John Costello, president of global marketing and innovation for Dunkin’ Donuts, has not yet read my new book, The Meaningful Brand, but his comments at the Association of National Advertisers’ Masters of Marketing conference (ANA), as reported by Karl Greenberg in the Media Daily News, certainly makes it sound like he has.
The idea at the heart of The Meaningful Brand is that marketers must know what it is about the experience of their brand that makes it different from the alternatives in the eyes of its consumers, otherwise they risk seeing the brand commoditized. It does not matter how salient your brand is if consumers do not appreciate what it does for them – functionally or emotionally – or cannot justify choosing it over the available alternatives. The more succinctly you can identify your brand’s meaningful difference the more effective your marketing is likely to be.
Costello seems to agree. Part of his message at the ANA was that if marketers can’t say what the brand is in a sentence or two, it will get lost. Costello states that Dunkin’ Donuts has a real clear point of differentiation which he sums up as, “how everyday folks who keep America running keep themselves running every day.” While Costello does not break down Dunkin’ Donuts meaningful difference his commentary lines up nicely with the framework detailed in the book.
The Meaningful Brand explores four component parts of a meaningfully different brand experience: purpose, delivery, resonance and difference.
Purpose is the difference that the brand intends to make in people’s lives. If it does not make a difference why are people going to pay for it? Dunkin’ Donuts sees that purpose as feeding the hard working American.
Delivery is how well the brand lives up to its purpose. Dunkin’ Donuts would not have hit record profits this year if it did not create a fast food experience people want to repeat.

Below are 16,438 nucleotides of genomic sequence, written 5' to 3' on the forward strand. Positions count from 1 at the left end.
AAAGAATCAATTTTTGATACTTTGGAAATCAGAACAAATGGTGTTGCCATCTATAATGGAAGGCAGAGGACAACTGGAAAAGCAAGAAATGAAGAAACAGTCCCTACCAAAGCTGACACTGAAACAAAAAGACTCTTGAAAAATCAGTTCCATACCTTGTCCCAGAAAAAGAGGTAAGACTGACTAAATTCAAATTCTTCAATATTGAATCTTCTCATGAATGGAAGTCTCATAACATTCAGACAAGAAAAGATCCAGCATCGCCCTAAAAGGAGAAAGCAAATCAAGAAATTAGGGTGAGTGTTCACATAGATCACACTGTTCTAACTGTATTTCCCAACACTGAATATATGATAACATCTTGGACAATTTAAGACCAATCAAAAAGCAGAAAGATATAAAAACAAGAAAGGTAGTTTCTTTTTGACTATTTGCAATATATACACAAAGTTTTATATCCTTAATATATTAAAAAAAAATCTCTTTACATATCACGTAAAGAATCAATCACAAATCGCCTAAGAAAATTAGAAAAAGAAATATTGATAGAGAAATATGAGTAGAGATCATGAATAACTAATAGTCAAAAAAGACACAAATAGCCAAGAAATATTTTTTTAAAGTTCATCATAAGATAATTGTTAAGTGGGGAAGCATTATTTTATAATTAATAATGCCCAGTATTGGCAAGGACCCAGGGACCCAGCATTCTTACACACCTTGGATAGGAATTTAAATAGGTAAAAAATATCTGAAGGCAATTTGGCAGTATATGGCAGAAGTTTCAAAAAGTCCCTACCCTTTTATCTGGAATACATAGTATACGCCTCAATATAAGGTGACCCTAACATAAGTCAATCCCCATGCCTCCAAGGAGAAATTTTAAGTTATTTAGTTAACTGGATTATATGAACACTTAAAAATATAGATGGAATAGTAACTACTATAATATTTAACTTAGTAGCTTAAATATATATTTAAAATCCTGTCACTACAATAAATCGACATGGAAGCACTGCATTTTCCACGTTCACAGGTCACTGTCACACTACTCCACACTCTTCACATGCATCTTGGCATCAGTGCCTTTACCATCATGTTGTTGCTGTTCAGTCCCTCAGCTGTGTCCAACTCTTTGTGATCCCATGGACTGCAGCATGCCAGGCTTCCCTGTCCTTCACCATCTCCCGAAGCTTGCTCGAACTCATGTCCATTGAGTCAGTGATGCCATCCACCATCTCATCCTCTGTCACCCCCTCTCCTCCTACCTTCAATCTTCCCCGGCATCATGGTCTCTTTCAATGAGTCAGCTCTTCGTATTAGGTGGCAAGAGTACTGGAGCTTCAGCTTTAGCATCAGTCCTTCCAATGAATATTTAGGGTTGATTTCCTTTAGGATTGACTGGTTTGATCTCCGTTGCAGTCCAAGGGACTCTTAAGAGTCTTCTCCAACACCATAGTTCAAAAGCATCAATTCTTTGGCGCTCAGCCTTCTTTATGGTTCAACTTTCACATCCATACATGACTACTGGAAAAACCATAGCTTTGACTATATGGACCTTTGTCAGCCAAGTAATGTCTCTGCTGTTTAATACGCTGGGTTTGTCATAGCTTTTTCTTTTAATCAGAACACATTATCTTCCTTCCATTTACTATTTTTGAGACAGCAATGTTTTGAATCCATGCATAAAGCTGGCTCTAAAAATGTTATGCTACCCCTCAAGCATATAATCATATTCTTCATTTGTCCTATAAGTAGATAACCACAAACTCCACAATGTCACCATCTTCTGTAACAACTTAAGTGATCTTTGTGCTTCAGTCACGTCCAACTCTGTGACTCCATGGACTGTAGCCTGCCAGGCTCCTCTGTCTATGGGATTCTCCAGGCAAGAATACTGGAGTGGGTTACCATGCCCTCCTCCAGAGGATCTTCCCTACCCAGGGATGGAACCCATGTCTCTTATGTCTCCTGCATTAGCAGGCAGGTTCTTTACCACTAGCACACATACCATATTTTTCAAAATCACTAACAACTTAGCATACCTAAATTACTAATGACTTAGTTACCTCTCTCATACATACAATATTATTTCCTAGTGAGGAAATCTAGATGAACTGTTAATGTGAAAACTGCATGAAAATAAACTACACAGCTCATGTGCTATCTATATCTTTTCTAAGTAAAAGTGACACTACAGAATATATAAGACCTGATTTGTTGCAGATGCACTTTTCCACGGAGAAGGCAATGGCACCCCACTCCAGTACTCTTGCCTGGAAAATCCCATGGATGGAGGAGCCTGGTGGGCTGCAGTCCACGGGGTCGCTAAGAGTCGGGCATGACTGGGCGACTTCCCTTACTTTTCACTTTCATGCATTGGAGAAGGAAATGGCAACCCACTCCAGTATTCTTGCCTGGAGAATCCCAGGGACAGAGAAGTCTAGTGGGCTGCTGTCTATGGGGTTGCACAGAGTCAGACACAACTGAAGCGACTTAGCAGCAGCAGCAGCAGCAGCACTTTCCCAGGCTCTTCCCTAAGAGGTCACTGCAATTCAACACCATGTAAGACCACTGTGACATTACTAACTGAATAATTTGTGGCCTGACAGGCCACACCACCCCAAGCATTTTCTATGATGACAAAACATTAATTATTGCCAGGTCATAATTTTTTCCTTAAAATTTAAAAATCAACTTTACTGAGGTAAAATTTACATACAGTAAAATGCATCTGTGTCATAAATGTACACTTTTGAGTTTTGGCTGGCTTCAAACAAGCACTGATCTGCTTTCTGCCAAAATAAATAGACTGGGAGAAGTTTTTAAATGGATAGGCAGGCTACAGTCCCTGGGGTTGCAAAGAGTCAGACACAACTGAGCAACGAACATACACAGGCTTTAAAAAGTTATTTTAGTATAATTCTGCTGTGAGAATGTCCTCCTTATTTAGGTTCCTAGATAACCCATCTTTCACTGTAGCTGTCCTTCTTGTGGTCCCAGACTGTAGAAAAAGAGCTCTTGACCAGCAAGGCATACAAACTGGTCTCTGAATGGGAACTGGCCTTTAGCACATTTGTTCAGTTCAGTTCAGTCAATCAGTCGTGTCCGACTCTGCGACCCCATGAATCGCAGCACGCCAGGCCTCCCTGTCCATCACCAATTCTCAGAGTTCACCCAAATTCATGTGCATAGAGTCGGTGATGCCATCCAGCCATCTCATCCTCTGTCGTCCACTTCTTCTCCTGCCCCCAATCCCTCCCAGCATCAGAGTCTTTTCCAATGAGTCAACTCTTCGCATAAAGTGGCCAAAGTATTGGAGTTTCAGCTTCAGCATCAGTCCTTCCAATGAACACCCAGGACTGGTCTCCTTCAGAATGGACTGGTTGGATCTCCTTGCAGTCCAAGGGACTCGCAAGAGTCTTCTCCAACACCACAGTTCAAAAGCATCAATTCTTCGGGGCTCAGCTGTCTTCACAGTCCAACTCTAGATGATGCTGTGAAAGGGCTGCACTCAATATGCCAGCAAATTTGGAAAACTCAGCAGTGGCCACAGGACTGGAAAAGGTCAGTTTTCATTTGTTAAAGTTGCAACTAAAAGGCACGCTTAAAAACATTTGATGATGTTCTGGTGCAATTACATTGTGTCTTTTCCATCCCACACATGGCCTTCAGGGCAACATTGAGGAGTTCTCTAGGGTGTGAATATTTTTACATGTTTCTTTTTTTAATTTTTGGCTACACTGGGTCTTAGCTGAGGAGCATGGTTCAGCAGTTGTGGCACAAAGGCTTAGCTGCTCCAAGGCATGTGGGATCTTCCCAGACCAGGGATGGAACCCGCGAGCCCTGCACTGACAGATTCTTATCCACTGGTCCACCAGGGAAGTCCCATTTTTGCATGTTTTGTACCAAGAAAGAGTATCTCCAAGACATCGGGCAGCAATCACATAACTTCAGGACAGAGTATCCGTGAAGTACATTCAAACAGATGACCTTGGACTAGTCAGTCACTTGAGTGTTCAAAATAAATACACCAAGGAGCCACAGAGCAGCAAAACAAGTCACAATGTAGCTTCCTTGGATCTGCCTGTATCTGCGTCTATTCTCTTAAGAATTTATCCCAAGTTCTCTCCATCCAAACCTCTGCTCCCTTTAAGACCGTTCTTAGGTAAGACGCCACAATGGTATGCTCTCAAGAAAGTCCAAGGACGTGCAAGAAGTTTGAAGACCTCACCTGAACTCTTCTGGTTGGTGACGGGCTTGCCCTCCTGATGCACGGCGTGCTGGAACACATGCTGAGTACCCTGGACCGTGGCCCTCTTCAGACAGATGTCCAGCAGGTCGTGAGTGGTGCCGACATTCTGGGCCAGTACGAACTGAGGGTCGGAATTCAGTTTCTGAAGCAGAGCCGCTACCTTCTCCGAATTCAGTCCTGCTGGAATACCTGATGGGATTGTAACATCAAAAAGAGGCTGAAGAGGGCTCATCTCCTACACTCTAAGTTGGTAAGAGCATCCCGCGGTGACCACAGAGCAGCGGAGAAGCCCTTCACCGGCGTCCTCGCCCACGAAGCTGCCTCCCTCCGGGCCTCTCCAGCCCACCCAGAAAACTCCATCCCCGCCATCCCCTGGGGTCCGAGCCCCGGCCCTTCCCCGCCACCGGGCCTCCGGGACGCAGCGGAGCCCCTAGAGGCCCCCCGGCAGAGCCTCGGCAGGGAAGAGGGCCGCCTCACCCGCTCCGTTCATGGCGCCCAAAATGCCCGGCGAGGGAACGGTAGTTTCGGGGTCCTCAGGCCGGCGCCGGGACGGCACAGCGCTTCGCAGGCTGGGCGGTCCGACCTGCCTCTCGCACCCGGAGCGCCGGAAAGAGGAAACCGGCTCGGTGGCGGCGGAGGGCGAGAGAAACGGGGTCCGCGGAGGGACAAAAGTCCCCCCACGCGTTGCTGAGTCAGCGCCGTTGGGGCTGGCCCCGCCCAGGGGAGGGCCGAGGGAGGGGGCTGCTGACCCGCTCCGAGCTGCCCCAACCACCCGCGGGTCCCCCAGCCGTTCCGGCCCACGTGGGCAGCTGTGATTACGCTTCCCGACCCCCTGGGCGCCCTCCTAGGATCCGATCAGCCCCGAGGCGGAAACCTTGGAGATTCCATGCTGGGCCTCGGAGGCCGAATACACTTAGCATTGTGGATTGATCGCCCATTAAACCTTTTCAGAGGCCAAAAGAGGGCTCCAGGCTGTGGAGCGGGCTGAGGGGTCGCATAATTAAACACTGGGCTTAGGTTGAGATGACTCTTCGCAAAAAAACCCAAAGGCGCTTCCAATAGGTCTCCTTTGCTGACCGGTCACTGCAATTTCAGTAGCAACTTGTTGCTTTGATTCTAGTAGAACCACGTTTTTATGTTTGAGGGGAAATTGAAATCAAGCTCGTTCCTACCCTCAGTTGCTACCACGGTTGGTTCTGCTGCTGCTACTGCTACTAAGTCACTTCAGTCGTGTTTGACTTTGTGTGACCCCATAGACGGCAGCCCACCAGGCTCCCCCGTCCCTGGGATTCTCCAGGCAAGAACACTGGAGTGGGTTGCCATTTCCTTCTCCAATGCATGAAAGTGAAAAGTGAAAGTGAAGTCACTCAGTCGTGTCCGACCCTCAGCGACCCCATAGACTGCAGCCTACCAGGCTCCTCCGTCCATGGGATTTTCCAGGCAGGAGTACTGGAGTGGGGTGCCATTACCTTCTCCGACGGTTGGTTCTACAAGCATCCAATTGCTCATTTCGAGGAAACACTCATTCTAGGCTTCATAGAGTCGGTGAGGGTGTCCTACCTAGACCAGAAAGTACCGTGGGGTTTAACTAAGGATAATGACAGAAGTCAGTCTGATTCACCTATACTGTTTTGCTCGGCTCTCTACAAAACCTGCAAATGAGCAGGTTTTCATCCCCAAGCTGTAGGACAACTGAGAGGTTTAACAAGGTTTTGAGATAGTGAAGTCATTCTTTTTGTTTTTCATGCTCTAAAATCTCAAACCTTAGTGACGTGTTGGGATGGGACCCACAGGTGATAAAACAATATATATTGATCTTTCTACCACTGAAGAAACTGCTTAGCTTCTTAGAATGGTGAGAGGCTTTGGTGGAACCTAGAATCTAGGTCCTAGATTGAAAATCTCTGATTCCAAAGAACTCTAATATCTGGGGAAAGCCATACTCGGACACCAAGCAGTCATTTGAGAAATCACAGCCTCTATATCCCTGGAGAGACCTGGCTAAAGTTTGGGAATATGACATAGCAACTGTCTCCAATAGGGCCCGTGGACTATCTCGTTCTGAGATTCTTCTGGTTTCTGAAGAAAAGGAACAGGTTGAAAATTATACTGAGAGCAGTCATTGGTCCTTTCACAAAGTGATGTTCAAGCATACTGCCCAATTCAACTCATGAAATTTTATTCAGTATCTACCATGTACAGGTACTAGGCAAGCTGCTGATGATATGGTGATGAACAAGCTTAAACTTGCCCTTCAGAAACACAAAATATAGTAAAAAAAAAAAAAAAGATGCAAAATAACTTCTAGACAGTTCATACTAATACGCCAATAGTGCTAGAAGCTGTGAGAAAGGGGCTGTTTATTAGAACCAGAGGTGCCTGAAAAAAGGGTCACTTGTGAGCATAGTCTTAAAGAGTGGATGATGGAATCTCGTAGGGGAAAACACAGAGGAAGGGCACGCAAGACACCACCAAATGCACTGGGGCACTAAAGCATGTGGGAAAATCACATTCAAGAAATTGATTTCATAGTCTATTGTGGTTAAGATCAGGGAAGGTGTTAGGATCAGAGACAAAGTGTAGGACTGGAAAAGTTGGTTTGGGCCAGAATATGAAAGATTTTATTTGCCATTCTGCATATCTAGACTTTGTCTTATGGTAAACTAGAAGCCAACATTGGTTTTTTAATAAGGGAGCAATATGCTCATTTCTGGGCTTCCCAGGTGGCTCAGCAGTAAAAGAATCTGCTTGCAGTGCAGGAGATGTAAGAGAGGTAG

Resonance is how much the brand is appreciated for what it does for people and how it makes them feel. Costello also suggests that a brand should resonate and that in order to do so it’s positioning must be authentic, relevant, distinctive, and aligned with its personality.
Last, but certainly not least, is the need to differentiate, to give people a reason to choose your brand and justify paying a premium for it. As Costello puts it, a brand must “differentiate or die” and to that end, Dunkin’ Donuts introduced 43 new products last year.
Of course, once you have identified what makes your brand’s experience meaningfully different, then you have to amplify it. Amplification involves building and maintaining the brand’s meaningful difference across all touch points. Referring to the challenge posed by a multi-screen world, Costello states:
We are finding that in a distracted world we really need to have consistency of message. We are finding a greater premium on making all of those screens consistent.
Ultimately successful brands make it simple for people to choose them and easy to justify paying the price asked. As Costello notes:
The reality is our customers don’t think about the brand every day the way we do.
All the more reason to make sure you know what your brand stands for, keep it simple and keep it salient.
So what brands do you believe are meaningfully different? Please share your thoughts.
The Blake Project Can Help: The Brand Positioning Workshop